Something tells me this is a big boost for the prosecution, though.

  2. katody says:

    I think quite important finding that you overlooked is that there was no DNA ( and no blood) in the crevices between blade and handle of the knife. Why Stefanoni failed to test it is another question about her professionalism. Anyway the experts did it and found nothing. They made it the first point of their conclusions and in fact it heavily implies that Stefanoni’s result is not connected with the crime.
    They also point out that no human cells at all were detected on the knife – neither by them nor by Stefanoni. It increases even more the probability that alleles detected came from the lab contamination, not from the specimen itself.

    The experts stress the possibility of secondary transfer that I think you underestimate.
    First – the knife were handled by multiple individuals that have been to the crime scene before, even on the same day. Their lacking approach in handling crime scene is noted, documented both on video and in testimony.
    Second – both Amanda and Raffaele frequented the cottage and his flat for more then a week. Both of them spent time in the cottage the day after the murder, touching surfaces that clearly had Meredith’s DNA on, without any protection. Amanda were taken to the crime scene another day and given only shoe covers. I don’t think Meredith’s DNA in the LCN amounts is unexpected in Raffaele’s flat.

    Concerning the controls:
    The experts are quite clear that there is no trace of negative or positive controls in the documentation that Stefanoni provided.

    • maundy says:

      I think you’re reading quite a lot that isn’t there, Katody. The failure of the experts to find blood specifically at the handle end of the blade doesn’t really “heavily imply” anything and the review doesn’t make any implication about that in its conclusion.

      I also don’t see where Conti and Vecchiotti stress the possibility of secondary transfer. They only seem to give it a passing mention in the abstract. On the facts you cite, only one person involved in the search at Sollecito’s flat – Dr Marco Chiacchiera – had been to the crime scene, and there was a four-day gap. He doesn’t seem to have ever touched the knife.

      As I say above, I think it’s likely that the court will want to know more in practical terms about the risk of secondary transfer. I don’t pretend to know what they will conclude, but it doesn’t seem obvious to me that there is a significant risk taking into account the actual facts.

      There is also a general theoretical risk of secondary contamination from Knox and Sollecito, I agree. But I think the defence will want to steer clear of arguing that this is increased because of their presence at the crime scene. Although what you are saying is fair enough, when you say that they had been “touching surfaces that clearly had Meredith’s DNA on”, what you are effectively saying is that they might have had the victim’s blood, quite literally, on their hands.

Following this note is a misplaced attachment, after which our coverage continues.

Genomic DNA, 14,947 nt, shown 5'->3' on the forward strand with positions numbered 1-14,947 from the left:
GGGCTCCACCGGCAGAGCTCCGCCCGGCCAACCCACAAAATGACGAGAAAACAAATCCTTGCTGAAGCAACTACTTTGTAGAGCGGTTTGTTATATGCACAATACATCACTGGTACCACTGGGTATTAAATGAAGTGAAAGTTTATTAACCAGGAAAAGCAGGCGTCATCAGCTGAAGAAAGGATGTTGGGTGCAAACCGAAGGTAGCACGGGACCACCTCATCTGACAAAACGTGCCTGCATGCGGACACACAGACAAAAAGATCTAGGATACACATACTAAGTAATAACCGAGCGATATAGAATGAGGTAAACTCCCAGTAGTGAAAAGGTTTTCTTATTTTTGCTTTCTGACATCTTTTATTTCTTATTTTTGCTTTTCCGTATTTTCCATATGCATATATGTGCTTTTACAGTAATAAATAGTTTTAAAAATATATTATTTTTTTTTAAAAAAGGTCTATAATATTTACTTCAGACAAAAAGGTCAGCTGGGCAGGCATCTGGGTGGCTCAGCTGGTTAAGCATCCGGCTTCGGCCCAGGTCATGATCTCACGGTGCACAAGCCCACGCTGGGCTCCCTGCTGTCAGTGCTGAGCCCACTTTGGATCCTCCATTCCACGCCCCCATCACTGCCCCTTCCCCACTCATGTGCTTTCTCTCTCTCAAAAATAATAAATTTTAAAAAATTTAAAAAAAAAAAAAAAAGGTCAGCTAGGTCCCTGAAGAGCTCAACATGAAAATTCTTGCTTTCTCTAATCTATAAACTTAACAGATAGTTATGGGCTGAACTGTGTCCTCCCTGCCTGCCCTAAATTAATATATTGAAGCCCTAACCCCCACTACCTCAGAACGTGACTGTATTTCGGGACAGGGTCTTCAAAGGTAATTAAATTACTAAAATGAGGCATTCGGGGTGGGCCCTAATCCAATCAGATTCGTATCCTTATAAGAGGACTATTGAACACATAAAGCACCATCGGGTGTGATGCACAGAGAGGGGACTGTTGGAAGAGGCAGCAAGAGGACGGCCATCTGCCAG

With respect to controls, yes, the review is quite clear that there is no record of any controls, and that could be bad for the prosecution. I do agree that it is possible that there were no controls but, equally, they could have been done without any electronic record being kept. This would not have been best practice, but it’s perfectly possible. I’ve seen it stated that the software associated with the AB7700 machine forces you to record everything, but that simply isn’t true. You save a session if you want to. The controls, if they were carried out, and the test proper would probably not have been done as a single session, because you have to turn the machine off to change samples.

  3. Ted kopple says:

    Thank you so much for your hard work and prudence. This the only place I’ve been able find that isn’t grotesquely offensive in it’s stupidity and childish aggression. The chance of finding anyone willing to talk reasonably about this case is literally one in a million. I don’t bother reading any other blogs about this case, this is the one and only source I need for information and intelligent, calm analysis. Thanks again.

  4. Maundy,

    In a newspaper article Professor Alexander Kekule pointed out that Amanda herself could have carried Meredith’s DNA to Raffaele’s flat, a possible route of secondary transfer. Movement of DNA from object A then to object B is secondary transfer in this case but not contamination. By definition contamination can only occur once the knife is under the control of law enforcement. Officer Gubbiotti, the second officer to have control of the knife, had been to the girls’ flat that day, a possible route of contamination outside of the laboratory. However, the routes of contamination inside the lab must also be considered. Given that this sample falls into the low template number range (calling this sample “LCN” range would not be good terminology) and that none of special precautions of LCN testing were used, this is the most likely mode of contamination, IMO.